COLUMBUS, Ohio (WCMH) — Days after tenants were made to vacate their homes on Christmas in frigid weather because of no heat and bursting water pipes, Columbus’ city attorney is moving to speed up the process of wresting away the Latitude Five25 apartment complex from its current owners.
The office of Columbus city attorney Zach Klein said Tuesday morning it will file a motion for contempt against the ownership group of Latitude Five25, a complex on Sawyer Boulevard in the Mount Vernon neighborhood that has two 15-story towers visible from Interstate 670 near its interchange with I-71.
The move came just days after residents had to evacuate the building on Christmas after bursting water pipes led to flooding and a loss of water, no heat and multiple elevators becoming inoperable. Klein’s office said more than two dozen residents were taken by COTA from buses to the Dodge Park Community Center, with some remaining two days later.
Latitude Five25 has almost 400 apartment units. Last month, its owner, New Jersey-based Paxe Latitude, reached an agreement with the city to transfer ownership of Latitude525 within 90 days.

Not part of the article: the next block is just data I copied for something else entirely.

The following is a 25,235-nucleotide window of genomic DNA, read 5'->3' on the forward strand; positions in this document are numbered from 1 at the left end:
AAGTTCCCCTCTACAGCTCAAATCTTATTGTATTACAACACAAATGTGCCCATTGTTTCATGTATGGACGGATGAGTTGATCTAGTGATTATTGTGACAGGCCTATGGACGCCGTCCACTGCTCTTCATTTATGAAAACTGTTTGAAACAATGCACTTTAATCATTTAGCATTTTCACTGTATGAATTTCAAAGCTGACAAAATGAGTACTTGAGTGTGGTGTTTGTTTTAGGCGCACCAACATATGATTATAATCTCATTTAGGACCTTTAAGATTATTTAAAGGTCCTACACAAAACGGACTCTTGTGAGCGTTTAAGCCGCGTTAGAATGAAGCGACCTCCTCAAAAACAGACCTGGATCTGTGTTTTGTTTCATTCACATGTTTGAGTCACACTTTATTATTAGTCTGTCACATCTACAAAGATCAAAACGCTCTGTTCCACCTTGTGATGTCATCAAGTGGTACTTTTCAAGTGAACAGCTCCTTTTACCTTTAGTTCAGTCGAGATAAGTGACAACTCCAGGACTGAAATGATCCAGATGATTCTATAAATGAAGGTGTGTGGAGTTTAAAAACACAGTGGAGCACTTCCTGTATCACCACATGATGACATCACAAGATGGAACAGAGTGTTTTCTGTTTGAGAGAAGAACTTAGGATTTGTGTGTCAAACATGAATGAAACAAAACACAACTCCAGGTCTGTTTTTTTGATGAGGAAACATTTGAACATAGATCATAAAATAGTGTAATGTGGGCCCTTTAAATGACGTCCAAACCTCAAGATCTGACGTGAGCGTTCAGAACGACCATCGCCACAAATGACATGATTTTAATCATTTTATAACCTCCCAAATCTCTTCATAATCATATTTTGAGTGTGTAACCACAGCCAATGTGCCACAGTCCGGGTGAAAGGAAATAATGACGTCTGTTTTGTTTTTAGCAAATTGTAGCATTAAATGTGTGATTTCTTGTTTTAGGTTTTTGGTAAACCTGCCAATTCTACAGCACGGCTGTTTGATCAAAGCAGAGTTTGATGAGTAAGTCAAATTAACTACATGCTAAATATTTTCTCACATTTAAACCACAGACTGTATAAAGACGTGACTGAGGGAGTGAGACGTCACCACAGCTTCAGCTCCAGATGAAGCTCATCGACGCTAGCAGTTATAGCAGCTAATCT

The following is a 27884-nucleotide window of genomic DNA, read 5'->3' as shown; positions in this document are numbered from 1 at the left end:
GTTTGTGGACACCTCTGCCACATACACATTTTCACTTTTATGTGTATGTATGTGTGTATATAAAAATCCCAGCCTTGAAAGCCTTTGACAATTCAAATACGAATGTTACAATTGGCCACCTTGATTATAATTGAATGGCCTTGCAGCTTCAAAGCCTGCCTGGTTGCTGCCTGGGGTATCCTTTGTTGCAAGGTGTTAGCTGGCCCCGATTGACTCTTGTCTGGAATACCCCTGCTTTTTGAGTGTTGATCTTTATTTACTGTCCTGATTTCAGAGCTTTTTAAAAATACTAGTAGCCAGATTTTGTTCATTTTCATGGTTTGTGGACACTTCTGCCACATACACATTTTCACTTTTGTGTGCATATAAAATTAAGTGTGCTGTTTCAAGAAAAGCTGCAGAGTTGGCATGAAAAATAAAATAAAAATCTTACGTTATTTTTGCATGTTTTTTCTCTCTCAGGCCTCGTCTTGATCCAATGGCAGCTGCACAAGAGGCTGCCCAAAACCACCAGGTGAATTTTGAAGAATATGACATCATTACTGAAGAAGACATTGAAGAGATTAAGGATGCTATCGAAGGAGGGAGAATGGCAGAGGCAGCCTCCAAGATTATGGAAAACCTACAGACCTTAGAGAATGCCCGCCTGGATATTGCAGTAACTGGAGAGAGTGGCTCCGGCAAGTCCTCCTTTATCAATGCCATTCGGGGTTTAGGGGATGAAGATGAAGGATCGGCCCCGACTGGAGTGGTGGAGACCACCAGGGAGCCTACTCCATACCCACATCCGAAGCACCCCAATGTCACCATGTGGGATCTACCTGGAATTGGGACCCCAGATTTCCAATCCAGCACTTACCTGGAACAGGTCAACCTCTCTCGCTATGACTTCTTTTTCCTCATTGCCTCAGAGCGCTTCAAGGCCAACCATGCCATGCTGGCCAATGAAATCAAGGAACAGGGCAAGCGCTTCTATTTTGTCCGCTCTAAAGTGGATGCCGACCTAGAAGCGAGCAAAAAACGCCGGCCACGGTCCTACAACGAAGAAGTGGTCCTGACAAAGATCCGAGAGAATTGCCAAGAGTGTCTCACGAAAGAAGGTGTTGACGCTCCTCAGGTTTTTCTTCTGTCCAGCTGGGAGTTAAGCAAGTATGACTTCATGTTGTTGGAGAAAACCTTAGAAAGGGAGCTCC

“With the 90-day window running out and residents and families forced from their homes, we need to act with urgency to get the right team in place to manage this property and meet the needs of residents.” Klein said.
The receiver group that could take over would facilitate repairs and set into motion the preparations to sell LatitudeFive25 to a new group, Klein’s office said.
Paxe Latitude took over management of Latitude Five25 from Skyview Apartments in 2021 at no cost. In March, the city took Paxe Latitude to court over the complex’s conditions.
More than 1,000 calls for service at the apartments were made between Jan. 7, 2020, and Jan. 6, 2022, according to court documents. Overdoses, stabbings, drugs, and fights — as well as regular calls to shootings — plagued the towers, the city’s complaints alleged. The complaints outlined housing inspector reports of roach infestations, bed bugs, busted pipes, water damage, broken doors, broken windows, and trash and inoperable cars on the property.
Recently, a receivership group took over another troubled Columbus apartment complex, the 508-unit Colonial Village on Rand Avenue in the Eastmoor neighborhood. The Robert Weiler Company took over with numerous building improvements made since to open the door for a potential buyer.